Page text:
Ultra-Processed Foods May Taste Good, But They May Up Your Risk for Diabetes


By Joy Stephenson-Laws, JD, Founder


If you go to a restaurant and ask to see a kids’ menu, you will likely see food items such as french fries, chicken tenders or nuggets, grilled cheese, macaroni and cheese and pizza. 

These foods are classified as “processed” or even “ultra-processed” foods. You can get a thorough explanation of what makes a food minimally processed or ultra-processed here, but essentially ultra-processed foods are nutrient-void and full of additives (cookies, crackers, chips, cured meats, soda, fruit juice from concentrate, etc).

It can be a bit confusing because grocery items such as canned soups may seem like a healthy option, because they may contain vegetables and be labeled “low-fat” or “low-sodium.”

However, “[c]ommon examples of ultra-processed foods include fish fingers, chicken nuggets, ready meals, crisps, factory-produced bread products, soda, shelf-stable meat, canned soups, instant noodles, and chocolate, all of which are extremely popular amongst consumers,” according to one source.

I mentioned the kids’ menu, because we must address America’s childhood obesity epidemic. It’s pretty clear that consumption of ultra-processed foods is making our children overweight.

“Indeed, in recent years, the healthiness of diets among children and adolescents are the ones to have declined the most. Snacks, pizzas, pastries, sweetened fruit juices and ready-made Mexican dishes (mixed dishes with corn or flour tortillas and corn-based dishes), most of them ultra-processed foods, were the ones to present the greatest caloric intake increase in the last 20 years among American children aged 2–6 years,” reports the National Institutes of Health (NIH).

In addition to this, ultra-processed foods have been linked to an increased risk of developing cancer.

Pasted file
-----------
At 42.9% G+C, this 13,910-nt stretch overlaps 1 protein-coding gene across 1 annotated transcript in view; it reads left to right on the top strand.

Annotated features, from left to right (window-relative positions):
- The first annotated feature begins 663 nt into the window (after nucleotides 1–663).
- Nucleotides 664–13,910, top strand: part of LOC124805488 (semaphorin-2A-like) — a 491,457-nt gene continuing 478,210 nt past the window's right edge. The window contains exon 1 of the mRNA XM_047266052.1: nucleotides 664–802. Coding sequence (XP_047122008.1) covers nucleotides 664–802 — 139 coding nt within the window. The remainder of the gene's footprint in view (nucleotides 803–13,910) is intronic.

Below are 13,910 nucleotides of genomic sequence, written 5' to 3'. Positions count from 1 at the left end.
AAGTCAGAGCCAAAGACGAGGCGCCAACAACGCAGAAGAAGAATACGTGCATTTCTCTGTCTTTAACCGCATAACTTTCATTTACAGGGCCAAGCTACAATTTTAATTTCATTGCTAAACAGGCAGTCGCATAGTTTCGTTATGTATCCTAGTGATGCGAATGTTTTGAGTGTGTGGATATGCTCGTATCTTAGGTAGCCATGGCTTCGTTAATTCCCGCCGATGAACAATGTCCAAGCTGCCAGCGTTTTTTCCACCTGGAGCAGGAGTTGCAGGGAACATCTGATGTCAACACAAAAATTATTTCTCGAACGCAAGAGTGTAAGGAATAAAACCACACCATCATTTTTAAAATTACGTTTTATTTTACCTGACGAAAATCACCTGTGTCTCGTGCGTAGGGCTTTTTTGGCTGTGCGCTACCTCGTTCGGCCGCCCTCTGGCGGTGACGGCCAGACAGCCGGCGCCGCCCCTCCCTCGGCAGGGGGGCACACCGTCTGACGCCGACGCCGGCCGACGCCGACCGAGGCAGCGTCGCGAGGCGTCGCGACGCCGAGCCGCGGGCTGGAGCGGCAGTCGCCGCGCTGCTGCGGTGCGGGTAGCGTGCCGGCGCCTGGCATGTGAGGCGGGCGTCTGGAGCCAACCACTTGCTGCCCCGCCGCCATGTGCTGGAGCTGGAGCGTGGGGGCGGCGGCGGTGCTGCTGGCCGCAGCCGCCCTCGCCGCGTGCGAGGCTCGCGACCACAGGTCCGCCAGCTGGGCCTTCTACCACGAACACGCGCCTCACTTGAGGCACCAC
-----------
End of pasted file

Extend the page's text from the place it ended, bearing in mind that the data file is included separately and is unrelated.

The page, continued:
But what about type 2 diabetes?  

According to the Centers for Disease Control and Prevention (CDC), more than 30 million Americans (one in 10) have diabetes. And 90 to 95 percent have type 2 diabetes.

Type 2 diabetes most often develops in people over age 45, but more and more children, teens, and young adults are also developing it,” reports the CDC.

And a recent study found evidence which suggests that consuming ultra-processed foods significantly increases the risk of developing type 2 diabetes. The study, conducted by researchers with Paris 13 University, involved 104,707 participants (aged 18 and older). Nearly 80 percent of the participants were women, and about 20 percent were men. The average age was around 42.

"To our knowledge, although ultra-processed foods consumption was previously found to be associated with increased risks of cancer, cardiovascular diseases, mortality, depressive symptoms, and metabolic disorders, no prior prospective epidemiological study had evaluated their association with type 2 diabetes risk," said one of the lead doctors involved in the study, according to this report.

The results of the study revealed that rates of type 2 diabetes in the lowest and highest consumers of ultra-processed foods were 113 (low consumers) and 166 (high consumers) per 100,000 person-years, respectively.

Furthermore, “[e]ach 10-percentage point increase in the amount of ultra-processed foods in participants’ diets was associated with a 15% higher risk of developing diabetes,” according to one report.

It is important to note that the researchers analyzed consumption of more than 3,500 food items, and they did account for other factors such as overall nutritional quality of a person’s diet, weight gain and rates of other metabolic diseases.

So if you need yet another reason to eliminate ultra-processed foods from your diet, there you have it. Diabetes.

How can we be proactive?

Stick to natural, nutrient-dense foods such as fruits, vegetables, legumes, whole grains and lean proteins such as fish. It is also advised to get familiar with healthy swaps. For example, if you tend to be a lover of potato chips, make your own sweet potato fries instead.

Worried about the holidays?

You can still have a healthy but delicious holiday. Read here to learn about healthy, flavorful swaps you can make during the holidays.

For additional tips on what you can do to help prevent or better manage type 2 diabetes, click here.

Finally, schedule routine nutrient tests in order to identify any nutrient imbalances or deficiencies you may have. Being nutritionally unbalanced may increase your risk of developing diabetes and other diseases. If the test reveals you have too much or too little of a certain nutrient, a competent healthcare professional can work with you on making the necessary dietary changes and recommend quality supplements if necessary.


Enjoy your healthy life!


The pH professional health care team includes recognized experts from a variety of health care and related disciplines, including physicians, attorneys, nutritionists, nurses and certified fitness instructors. This team also includes the members of the pH Medical Advisory Board, which constantly monitors all pH programs, products and services. To learn more about the pH Medical Advisory Board, click here.


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